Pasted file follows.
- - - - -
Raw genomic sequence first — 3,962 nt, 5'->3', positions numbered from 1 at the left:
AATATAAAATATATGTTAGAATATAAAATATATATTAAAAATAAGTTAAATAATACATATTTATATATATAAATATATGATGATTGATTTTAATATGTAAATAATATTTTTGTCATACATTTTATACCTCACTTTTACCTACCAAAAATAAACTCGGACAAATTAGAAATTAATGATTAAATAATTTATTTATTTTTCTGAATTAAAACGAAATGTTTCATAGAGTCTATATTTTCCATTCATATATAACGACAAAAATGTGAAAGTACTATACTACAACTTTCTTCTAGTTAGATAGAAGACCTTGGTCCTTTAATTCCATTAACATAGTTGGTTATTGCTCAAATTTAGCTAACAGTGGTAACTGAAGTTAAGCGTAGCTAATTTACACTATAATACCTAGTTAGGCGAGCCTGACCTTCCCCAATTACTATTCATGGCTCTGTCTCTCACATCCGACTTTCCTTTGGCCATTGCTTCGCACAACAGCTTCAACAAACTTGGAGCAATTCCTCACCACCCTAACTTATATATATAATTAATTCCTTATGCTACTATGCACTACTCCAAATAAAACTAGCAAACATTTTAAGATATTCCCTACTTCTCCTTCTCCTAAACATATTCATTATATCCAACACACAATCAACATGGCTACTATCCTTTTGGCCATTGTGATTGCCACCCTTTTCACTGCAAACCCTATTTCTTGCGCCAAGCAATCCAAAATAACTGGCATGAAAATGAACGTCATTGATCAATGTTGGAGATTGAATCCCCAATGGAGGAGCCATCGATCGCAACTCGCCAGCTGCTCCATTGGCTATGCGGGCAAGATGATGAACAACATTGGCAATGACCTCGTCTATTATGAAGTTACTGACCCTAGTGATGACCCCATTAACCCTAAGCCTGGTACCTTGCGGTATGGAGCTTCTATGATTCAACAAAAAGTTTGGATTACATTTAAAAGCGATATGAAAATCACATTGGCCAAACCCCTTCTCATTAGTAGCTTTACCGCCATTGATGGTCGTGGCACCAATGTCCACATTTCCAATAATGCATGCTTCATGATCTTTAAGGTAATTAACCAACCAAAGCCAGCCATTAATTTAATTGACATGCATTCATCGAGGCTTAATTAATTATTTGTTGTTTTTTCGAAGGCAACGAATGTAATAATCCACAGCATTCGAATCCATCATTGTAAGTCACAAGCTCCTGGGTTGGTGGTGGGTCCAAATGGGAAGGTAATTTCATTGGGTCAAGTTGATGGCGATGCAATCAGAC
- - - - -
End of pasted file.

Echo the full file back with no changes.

Raw genomic sequence first — 3,962 nt, 5'->3', positions numbered from 1 at the left:
AATATAAAATATATGTTAGAATATAAAATATATATTAAAAATAAGTTAAATAATACATATTTATATATATAAATATATGATGATTGATTTTAATATGTAAATAATATTTTTGTCATACATTTTATACCTCACTTTTACCTACCAAAAATAAACTCGGACAAATTAGAAATTAATGATTAAATAATTTATTTATTTTTCTGAATTAAAACGAAATGTTTCATAGAGTCTATATTTTCCATTCATATATAACGACAAAAATGTGAAAGTACTATACTACAACTTTCTTCTAGTTAGATAGAAGACCTTGGTCCTTTAATTCCATTAACATAGTTGGTTATTGCTCAAATTTAGCTAACAGTGGTAACTGAAGTTAAGCGTAGCTAATTTACACTATAATACCTAGTTAGGCGAGCCTGACCTTCCCCAATTACTATTCATGGCTCTGTCTCTCACATCCGACTTTCCTTTGGCCATTGCTTCGCACAACAGCTTCAACAAACTTGGAGCAATTCCTCACCACCCTAACTTATATATATAATTAATTCCTTATGCTACTATGCACTACTCCAAATAAAACTAGCAAACATTTTAAGATATTCCCTACTTCTCCTTCTCCTAAACATATTCATTATATCCAACACACAATCAACATGGCTACTATCCTTTTGGCCATTGTGATTGCCACCCTTTTCACTGCAAACCCTATTTCTTGCGCCAAGCAATCCAAAATAACTGGCATGAAAATGAACGTCATTGATCAATGTTGGAGATTGAATCCCCAATGGAGGAGCCATCGATCGCAACTCGCCAGCTGCTCCATTGGCTATGCGGGCAAGATGATGAACAACATTGGCAATGACCTCGTCTATTATGAAGTTACTGACCCTAGTGATGACCCCATTAACCCTAAGCCTGGTACCTTGCGGTATGGAGCTTCTATGATTCAACAAAAAGTTTGGATTACATTTAAAAGCGATATGAAAATCACATTGGCCAAACCCCTTCTCATTAGTAGCTTTACCGCCATTGATGGTCGTGGCACCAATGTCCACATTTCCAATAATGCATGCTTCATGATCTTTAAGGTAATTAACCAACCAAAGCCAGCCATTAATTTAATTGACATGCATTCATCGAGGCTTAATTAATTATTTGTTGTTTTTTCGAAGGCAACGAATGTAATAATCCACAGCATTCGAATCCATCATTGTAAGTCACAAGCTCCTGGGTTGGTGGTGGGTCCAAATGGGAAGGTAATTTCATTGGGTCAAGTTGATGGCGATGCAATCAGAC